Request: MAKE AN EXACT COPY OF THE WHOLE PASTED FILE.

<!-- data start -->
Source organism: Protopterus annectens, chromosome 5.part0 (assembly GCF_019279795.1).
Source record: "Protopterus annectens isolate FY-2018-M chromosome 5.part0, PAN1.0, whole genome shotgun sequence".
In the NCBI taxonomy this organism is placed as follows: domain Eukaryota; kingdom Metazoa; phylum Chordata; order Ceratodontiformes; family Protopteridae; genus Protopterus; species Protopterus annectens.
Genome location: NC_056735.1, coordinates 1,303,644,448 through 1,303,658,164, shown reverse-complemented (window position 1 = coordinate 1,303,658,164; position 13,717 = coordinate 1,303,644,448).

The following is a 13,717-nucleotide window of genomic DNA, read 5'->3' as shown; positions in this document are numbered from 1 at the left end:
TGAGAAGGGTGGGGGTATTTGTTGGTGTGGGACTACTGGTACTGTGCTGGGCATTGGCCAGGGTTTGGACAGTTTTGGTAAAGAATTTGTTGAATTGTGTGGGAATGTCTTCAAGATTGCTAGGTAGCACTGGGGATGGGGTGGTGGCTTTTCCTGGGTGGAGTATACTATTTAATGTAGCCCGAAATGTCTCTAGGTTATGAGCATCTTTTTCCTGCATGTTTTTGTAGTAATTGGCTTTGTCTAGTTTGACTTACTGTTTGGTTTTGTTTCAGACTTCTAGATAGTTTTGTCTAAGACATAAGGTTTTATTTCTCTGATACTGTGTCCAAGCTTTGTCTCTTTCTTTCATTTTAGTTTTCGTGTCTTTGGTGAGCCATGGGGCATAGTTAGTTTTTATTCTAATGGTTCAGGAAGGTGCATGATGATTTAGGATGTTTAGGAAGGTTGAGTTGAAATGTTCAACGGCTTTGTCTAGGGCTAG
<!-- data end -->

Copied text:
Source organism: Protopterus annectens, chromosome 5.part0 (assembly GCF_019279795.1).
Source record: "Protopterus annectens isolate FY-2018-M chromosome 5.part0, PAN1.0, whole genome shotgun sequence".
In the NCBI taxonomy this organism is placed as follows: domain Eukaryota; kingdom Metazoa; phylum Chordata; order Ceratodontiformes; family Protopteridae; genus Protopterus; species Protopterus annectens.
Genome location: NC_056735.1, coordinates 1,303,644,448 through 1,303,658,164, shown reverse-complemented (window position 1 = coordinate 1,303,658,164; position 13,717 = coordinate 1,303,644,448).

The following is a 13,717-nucleotide window of genomic DNA, read 5'->3' as shown; positions in this document are numbered from 1 at the left end:
TGAGAAGGGTGGGGGTATTTGTTGGTGTGGGACTACTGGTACTGTGCTGGGCATTGGCCAGGGTTTGGACAGTTTTGGTAAAGAATTTGTTGAATTGTGTGGGAATGTCTTCAAGATTGCTAGGTAGCACTGGGGATGGGGTGGTGGCTTTTCCTGGGTGGAGTATACTATTTAATGTAGCCCGAAATGTCTCTAGGTTATGAGCATCTTTTTCCTGCATGTTTTTGTAGTAATTGGCTTTGTCTAGTTTGACTTACTGTTTGGTTTTGTTTCAGACTTCTAGATAGTTTTGTCTAAGACATAAGGTTTTATTTCTCTGATACTGTGTCCAAGCTTTGTCTCTTTCTTTCATTTTAGTTTTCGTGTCTTTGGTGAGCCATGGGGCATAGTTAGTTTTTATTCTAATGGTTCAGGAAGGTGCATGATGATTTAGGATGTTTAGGAAGGTTGAGTTGAAATGTTCAACGGCTTTGTCTAGGGCTAG